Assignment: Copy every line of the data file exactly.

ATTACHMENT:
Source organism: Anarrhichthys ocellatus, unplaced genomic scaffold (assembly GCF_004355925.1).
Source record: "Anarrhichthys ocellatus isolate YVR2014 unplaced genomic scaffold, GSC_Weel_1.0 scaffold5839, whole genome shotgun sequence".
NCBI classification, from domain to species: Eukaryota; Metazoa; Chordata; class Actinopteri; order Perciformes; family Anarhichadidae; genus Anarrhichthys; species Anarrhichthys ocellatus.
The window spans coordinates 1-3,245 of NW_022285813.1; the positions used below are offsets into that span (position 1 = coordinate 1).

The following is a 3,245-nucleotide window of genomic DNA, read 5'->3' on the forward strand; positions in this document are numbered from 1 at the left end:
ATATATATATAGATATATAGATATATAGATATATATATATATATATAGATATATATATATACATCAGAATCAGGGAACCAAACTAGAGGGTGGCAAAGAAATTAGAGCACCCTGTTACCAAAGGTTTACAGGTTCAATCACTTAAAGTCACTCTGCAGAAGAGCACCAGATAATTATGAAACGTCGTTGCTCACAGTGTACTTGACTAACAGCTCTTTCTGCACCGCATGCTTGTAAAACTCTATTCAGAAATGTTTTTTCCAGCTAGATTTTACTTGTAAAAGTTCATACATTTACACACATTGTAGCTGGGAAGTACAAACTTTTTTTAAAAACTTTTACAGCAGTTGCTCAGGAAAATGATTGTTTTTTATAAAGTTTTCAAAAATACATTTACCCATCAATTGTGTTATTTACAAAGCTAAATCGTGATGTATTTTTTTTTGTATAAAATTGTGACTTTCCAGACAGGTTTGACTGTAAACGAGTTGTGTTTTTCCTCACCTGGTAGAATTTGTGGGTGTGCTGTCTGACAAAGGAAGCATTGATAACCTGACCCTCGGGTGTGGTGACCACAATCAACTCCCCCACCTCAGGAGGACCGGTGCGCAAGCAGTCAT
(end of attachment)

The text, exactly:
Source organism: Anarrhichthys ocellatus, unplaced genomic scaffold (assembly GCF_004355925.1).
Source record: "Anarrhichthys ocellatus isolate YVR2014 unplaced genomic scaffold, GSC_Weel_1.0 scaffold5839, whole genome shotgun sequence".
NCBI classification, from domain to species: Eukaryota; Metazoa; Chordata; class Actinopteri; order Perciformes; family Anarhichadidae; genus Anarrhichthys; species Anarrhichthys ocellatus.
The window spans coordinates 1-3,245 of NW_022285813.1; the positions used below are offsets into that span (position 1 = coordinate 1).

The following is a 3,245-nucleotide window of genomic DNA, read 5'->3' on the forward strand; positions in this document are numbered from 1 at the left end:
ATATATATATAGATATATAGATATATAGATATATATATATATATATAGATATATATATATACATCAGAATCAGGGAACCAAACTAGAGGGTGGCAAAGAAATTAGAGCACCCTGTTACCAAAGGTTTACAGGTTCAATCACTTAAAGTCACTCTGCAGAAGAGCACCAGATAATTATGAAACGTCGTTGCTCACAGTGTACTTGACTAACAGCTCTTTCTGCACCGCATGCTTGTAAAACTCTATTCAGAAATGTTTTTTCCAGCTAGATTTTACTTGTAAAAGTTCATACATTTACACACATTGTAGCTGGGAAGTACAAACTTTTTTTAAAAACTTTTACAGCAGTTGCTCAGGAAAATGATTGTTTTTTATAAAGTTTTCAAAAATACATTTACCCATCAATTGTGTTATTTACAAAGCTAAATCGTGATGTATTTTTTTTTGTATAAAATTGTGACTTTCCAGACAGGTTTGACTGTAAACGAGTTGTGTTTTTCCTCACCTGGTAGAATTTGTGGGTGTGCTGTCTGACAAAGGAAGCATTGATAACCTGACCCTCGGGTGTGGTGACCACAATCAACTCCCCCACCTCAGGAGGACCGGTGCGCAAGCAGTCAT